Meditation: Notice that when Jesus began his public ministry he went everywhere he could to speak to those who would listen to him about the kingdom of God. He chose as his closest friends and coworkers those who were ready to follow as his disciples and he gave them an unusual mission – “to catch people for the kingdom of God.” And what kind of disciples did Jesus choose? He starts by choosing hard working, hard playing, everyday people, beginning with fishermen. In the choice of the first apostles we see a characteristic feature of Jesus’ work by choosing ordinary, everyday people like you and me. They were non-professionals, had no wealth or position of power or fame in society. They were chosen from the common people who did ordinary things, had no special marks of education, and no social advantages. Jesus wanted ordinary people who could take an assignment and do it extraordinarily well. He chose these individuals, not for what they were, but for what they would be capable of becoming under his direction and guidance. So when the Lord calls each of us to be his disciples, we must not think we have nothing to offer him in exchange. The Lord takes what ordinary people like us can offer, and uses it for greatness in his kingdom.  So don’t shortchange yourself – we all have something to offer by following Christ and taking life’s cues from him.

 

Prayer: We humbly implore your majesty, O Lord, that, just as the blessed Apostle Andrew was for your Church a preacher and pastor, so he may be for us a constant intercessor before you. Through our Lord Jesus Christ, your Son, who lives and reigns with you in the unity of the Holy Spirit, one God, for ever and ever. Amen.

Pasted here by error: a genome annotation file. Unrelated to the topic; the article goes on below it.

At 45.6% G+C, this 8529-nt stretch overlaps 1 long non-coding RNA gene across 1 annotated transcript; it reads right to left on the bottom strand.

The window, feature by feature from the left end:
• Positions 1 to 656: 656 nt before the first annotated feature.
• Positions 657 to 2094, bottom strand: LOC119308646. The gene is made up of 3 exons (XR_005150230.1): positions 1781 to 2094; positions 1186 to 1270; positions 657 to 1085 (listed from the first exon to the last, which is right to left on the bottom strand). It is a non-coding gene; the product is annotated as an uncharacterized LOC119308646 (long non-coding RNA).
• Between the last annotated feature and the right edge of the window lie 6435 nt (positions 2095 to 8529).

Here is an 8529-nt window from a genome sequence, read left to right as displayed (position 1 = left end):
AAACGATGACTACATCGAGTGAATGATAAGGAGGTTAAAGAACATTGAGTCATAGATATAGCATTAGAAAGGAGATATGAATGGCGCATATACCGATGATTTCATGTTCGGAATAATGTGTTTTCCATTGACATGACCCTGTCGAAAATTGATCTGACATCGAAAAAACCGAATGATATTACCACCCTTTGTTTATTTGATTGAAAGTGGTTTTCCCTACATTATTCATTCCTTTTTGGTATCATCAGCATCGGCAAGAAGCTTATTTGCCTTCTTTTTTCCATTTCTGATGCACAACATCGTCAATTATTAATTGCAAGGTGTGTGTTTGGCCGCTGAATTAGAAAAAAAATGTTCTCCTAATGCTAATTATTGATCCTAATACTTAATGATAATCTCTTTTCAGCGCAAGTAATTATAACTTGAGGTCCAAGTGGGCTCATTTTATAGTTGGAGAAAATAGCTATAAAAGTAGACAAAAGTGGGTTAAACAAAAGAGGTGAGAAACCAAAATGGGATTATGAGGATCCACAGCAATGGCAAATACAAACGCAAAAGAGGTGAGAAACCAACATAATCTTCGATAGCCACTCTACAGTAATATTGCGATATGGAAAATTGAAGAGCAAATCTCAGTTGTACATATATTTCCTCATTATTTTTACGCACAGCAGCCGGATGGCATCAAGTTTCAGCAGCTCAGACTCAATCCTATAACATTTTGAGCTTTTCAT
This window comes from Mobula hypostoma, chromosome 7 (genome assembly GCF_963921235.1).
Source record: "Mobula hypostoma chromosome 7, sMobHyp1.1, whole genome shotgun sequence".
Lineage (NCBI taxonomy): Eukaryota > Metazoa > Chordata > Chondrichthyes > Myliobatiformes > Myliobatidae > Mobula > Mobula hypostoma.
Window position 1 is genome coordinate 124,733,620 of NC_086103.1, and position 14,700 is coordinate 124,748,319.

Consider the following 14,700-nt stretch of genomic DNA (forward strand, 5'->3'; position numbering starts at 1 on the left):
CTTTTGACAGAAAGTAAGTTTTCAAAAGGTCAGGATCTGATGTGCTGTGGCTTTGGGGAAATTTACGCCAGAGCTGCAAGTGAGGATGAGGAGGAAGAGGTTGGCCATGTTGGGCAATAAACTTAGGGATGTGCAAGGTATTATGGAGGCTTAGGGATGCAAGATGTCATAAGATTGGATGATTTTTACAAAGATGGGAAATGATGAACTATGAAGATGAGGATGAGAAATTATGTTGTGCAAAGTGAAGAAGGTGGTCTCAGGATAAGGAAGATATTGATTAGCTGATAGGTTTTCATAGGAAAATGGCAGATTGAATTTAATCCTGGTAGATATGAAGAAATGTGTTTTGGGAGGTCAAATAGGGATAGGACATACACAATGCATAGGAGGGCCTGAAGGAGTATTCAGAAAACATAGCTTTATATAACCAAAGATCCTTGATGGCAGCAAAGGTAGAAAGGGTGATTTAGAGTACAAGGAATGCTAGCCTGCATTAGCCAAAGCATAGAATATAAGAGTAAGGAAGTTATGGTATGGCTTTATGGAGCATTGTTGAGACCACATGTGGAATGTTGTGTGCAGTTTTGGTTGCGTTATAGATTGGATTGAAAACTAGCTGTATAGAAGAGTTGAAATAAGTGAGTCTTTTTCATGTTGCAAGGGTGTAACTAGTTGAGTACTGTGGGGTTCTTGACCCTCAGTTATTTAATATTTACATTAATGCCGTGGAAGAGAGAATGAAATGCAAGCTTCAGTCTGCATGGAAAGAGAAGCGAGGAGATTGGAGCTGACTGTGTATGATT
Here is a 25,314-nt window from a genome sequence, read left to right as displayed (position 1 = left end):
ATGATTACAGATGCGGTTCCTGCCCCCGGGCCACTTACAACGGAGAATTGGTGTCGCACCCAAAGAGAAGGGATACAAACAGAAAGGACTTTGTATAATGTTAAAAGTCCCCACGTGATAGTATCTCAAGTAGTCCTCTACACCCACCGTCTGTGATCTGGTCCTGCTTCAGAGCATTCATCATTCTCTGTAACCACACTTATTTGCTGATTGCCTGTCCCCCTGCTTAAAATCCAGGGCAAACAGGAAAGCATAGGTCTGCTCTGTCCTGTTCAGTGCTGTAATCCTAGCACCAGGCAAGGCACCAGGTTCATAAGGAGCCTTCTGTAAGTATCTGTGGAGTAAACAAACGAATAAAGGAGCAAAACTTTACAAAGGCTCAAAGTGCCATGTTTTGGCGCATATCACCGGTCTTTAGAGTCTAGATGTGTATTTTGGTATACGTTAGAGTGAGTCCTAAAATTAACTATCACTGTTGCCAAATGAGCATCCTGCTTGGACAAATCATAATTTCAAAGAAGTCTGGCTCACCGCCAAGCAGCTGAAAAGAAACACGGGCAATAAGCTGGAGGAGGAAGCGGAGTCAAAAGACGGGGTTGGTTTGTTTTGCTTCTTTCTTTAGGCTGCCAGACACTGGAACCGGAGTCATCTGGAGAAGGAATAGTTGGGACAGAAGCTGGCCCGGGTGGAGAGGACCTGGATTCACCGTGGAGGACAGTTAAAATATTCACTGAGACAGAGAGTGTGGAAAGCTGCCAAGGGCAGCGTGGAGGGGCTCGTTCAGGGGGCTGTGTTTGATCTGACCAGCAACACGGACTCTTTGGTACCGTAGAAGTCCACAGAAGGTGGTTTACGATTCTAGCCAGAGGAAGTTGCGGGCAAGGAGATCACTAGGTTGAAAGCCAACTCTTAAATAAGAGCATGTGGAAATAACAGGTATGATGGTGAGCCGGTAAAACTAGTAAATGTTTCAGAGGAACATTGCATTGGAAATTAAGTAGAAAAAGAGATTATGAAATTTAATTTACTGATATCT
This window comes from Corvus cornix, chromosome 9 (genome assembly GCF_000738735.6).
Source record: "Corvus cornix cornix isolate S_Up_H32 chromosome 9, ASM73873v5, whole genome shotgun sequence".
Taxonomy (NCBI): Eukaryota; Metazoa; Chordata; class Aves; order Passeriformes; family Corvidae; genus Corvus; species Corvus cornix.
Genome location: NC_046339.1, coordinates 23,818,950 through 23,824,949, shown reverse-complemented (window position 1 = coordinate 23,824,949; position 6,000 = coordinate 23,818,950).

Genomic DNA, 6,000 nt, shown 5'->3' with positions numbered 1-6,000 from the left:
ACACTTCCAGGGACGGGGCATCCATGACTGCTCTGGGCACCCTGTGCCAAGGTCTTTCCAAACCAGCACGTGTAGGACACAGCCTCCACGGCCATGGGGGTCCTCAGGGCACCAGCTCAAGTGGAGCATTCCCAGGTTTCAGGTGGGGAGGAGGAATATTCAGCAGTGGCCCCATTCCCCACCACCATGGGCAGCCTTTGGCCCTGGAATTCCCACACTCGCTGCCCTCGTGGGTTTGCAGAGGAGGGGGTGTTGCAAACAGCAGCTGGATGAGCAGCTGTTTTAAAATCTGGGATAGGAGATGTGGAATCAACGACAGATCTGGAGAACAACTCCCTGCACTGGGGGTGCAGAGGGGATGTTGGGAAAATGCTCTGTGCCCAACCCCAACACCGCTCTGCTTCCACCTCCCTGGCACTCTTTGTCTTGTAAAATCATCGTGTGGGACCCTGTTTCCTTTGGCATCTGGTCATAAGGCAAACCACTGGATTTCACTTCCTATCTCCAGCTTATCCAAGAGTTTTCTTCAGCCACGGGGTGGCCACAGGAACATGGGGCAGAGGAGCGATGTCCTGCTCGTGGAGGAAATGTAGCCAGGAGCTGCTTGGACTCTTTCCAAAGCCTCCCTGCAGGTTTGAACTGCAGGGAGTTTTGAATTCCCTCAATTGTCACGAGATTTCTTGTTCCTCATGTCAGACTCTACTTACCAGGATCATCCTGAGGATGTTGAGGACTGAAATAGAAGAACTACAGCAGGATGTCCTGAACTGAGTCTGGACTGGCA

Contemplation: God wants others to see the light of Christ in us in the way we live, speak, and witness the joy of the gospel. Paul the Apostles says, “But thanks be to God, who in Christ Jesus always leads us in triumph, and through us spreads the fragrance of the knowledge of him everywhere. For we are the aroma of Christ to God among those who are being saved and among those who are perishing” (2 Corinthians 2:15). And so we might ask ourselves today: Do I show others around me the joy of the gospel by living my life in witness to Christ’s teachings? Do I pray for my neighbors, co-workers, and relatives that they may come to personally know the Lord Jesus Christ and grow in the knowledge of his love?